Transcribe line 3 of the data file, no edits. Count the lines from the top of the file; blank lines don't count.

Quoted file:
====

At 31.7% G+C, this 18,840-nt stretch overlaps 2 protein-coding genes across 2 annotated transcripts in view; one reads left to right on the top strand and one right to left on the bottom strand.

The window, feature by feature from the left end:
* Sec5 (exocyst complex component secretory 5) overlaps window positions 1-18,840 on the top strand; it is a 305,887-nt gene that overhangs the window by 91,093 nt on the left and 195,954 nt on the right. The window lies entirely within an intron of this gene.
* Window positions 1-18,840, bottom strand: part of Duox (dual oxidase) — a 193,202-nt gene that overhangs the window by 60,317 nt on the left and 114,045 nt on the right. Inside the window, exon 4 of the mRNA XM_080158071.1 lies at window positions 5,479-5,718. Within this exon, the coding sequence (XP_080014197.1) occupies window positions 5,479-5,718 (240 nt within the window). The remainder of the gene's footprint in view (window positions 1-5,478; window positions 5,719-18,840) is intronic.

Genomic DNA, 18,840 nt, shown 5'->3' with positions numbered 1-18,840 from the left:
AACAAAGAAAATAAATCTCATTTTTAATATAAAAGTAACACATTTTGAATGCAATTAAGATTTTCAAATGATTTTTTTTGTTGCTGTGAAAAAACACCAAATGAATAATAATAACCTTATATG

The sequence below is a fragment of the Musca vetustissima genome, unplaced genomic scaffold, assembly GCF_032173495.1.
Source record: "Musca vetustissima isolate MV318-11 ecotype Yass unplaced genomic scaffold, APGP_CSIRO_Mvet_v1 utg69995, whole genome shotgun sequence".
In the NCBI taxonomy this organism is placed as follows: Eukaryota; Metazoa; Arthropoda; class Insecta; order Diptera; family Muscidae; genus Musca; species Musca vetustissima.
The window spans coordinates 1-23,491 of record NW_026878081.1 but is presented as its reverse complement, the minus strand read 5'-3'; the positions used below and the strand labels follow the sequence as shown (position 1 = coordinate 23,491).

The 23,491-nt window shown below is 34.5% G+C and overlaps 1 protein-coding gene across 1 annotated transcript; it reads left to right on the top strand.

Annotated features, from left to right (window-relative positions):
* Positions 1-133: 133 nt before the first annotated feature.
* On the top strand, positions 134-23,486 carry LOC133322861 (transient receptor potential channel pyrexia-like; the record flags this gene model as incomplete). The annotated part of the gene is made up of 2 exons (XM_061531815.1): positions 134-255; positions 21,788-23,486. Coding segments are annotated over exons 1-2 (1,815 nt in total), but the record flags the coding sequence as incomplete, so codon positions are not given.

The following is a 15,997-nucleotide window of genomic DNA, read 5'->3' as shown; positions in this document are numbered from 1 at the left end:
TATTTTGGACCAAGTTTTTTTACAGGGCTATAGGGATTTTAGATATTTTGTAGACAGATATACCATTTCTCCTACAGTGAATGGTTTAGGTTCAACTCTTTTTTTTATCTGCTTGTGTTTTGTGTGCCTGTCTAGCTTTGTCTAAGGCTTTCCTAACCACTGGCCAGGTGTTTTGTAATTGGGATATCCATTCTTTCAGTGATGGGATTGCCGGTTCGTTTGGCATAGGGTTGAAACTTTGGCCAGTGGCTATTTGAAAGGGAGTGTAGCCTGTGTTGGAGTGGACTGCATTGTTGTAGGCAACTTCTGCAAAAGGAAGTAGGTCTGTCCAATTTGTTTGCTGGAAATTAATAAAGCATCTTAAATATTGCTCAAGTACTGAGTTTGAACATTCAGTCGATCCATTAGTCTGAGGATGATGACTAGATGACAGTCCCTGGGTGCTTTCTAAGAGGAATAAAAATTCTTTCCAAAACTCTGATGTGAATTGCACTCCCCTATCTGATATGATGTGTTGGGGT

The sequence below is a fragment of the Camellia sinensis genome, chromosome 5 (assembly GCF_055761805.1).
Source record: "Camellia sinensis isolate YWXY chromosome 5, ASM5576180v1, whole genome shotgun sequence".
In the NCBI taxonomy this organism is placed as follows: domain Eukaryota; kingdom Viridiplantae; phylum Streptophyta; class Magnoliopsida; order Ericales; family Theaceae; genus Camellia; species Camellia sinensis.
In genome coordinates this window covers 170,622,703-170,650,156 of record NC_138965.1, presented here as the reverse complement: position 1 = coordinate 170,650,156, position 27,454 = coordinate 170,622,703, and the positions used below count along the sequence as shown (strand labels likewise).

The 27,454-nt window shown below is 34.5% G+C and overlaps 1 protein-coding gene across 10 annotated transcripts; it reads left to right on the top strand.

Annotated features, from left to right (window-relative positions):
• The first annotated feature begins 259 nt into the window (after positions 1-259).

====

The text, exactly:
* Sec5 (exocyst complex component secretory 5) overlaps window positions 1-18,840 on the top strand; it is a 305,887-nt gene that overhangs the window by 91,093 nt on the left and 195,954 nt on the right. The window lies entirely within an intron of this gene.